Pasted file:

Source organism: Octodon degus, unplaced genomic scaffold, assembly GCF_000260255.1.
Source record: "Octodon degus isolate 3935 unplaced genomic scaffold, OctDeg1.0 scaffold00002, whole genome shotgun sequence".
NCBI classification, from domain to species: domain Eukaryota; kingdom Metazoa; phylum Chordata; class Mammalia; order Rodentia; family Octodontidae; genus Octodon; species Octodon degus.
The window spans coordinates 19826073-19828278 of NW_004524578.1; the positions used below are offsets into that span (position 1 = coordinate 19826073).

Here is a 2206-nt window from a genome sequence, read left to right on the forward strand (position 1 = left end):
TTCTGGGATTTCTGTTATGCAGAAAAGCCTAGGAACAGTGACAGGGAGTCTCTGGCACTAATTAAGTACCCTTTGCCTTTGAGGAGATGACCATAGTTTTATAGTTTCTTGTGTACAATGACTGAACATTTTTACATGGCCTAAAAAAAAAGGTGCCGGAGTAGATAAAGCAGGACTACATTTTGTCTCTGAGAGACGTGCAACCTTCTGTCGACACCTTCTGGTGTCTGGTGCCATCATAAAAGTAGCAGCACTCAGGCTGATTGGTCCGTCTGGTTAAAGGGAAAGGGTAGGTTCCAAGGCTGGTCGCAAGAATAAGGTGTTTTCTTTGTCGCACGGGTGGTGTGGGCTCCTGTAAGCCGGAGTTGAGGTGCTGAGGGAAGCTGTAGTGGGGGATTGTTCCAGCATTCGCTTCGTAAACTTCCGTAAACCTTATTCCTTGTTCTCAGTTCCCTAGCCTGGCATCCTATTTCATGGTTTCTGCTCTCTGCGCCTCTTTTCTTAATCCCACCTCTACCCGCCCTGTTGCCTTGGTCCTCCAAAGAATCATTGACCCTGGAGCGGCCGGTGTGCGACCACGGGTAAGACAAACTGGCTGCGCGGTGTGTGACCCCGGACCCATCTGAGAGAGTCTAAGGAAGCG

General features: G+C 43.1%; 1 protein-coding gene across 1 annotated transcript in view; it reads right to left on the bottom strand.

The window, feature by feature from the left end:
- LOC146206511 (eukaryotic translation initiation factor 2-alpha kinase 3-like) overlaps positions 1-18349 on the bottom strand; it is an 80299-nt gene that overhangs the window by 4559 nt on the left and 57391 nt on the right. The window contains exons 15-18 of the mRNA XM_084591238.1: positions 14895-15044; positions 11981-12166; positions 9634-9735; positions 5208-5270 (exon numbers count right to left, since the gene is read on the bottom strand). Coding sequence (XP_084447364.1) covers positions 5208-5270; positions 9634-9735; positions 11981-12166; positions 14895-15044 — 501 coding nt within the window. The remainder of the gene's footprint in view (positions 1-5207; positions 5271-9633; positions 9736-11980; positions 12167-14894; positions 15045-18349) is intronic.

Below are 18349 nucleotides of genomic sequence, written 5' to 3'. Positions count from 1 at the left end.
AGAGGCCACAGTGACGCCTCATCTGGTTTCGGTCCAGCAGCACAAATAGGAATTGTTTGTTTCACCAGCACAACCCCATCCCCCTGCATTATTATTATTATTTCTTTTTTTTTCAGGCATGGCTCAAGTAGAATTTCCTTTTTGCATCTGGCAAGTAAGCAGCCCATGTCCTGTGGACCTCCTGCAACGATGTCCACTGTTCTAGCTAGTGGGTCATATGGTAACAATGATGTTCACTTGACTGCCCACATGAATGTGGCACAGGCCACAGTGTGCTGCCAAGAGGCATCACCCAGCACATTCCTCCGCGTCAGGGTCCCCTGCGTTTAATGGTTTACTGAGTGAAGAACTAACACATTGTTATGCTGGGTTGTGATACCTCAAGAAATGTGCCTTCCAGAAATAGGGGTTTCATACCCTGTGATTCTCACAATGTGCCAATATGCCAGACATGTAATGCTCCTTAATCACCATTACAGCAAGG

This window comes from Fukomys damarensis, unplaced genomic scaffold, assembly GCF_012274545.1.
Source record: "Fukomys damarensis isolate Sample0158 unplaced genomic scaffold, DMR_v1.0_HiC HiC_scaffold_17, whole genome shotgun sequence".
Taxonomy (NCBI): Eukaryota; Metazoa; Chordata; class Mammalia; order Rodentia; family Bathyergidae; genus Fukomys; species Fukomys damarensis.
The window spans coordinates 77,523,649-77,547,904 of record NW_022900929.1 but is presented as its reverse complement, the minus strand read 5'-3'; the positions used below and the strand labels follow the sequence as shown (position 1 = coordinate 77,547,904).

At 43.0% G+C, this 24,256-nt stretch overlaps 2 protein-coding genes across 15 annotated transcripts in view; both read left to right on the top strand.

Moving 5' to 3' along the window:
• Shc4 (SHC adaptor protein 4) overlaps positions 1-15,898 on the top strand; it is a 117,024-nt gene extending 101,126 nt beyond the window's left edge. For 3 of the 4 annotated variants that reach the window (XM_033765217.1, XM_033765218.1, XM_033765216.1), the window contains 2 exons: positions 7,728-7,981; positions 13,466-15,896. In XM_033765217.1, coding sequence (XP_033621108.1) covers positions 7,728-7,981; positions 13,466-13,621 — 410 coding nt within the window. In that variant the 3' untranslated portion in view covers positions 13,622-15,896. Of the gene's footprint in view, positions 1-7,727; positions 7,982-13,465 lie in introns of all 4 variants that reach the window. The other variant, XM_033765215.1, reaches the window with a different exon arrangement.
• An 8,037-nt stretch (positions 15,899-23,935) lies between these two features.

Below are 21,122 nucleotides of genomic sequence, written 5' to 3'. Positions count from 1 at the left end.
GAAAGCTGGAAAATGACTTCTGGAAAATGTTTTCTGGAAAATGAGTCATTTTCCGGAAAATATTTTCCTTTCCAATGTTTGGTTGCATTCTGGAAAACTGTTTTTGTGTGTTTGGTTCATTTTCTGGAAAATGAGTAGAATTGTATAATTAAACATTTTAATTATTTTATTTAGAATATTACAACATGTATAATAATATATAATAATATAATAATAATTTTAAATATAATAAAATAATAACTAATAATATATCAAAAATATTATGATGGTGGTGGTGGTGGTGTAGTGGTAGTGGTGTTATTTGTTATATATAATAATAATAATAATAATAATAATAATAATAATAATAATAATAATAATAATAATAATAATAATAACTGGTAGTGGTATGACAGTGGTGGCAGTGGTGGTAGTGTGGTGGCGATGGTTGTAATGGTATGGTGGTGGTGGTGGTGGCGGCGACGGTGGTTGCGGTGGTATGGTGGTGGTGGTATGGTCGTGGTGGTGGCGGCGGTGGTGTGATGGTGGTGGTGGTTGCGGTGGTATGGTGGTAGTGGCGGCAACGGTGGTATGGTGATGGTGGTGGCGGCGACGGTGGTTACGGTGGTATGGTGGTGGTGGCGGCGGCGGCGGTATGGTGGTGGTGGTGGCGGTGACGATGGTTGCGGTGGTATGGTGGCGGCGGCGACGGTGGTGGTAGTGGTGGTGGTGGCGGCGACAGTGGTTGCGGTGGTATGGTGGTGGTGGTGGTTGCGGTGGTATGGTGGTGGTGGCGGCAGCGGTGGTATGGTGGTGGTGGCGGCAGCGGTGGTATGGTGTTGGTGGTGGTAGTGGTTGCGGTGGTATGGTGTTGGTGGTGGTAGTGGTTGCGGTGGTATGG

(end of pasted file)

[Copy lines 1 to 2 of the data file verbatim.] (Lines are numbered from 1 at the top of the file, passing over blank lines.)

Source organism: Octodon degus, unplaced genomic scaffold, assembly GCF_000260255.1.
Source record: "Octodon degus isolate 3935 unplaced genomic scaffold, OctDeg1.0 scaffold00002, whole genome shotgun sequence".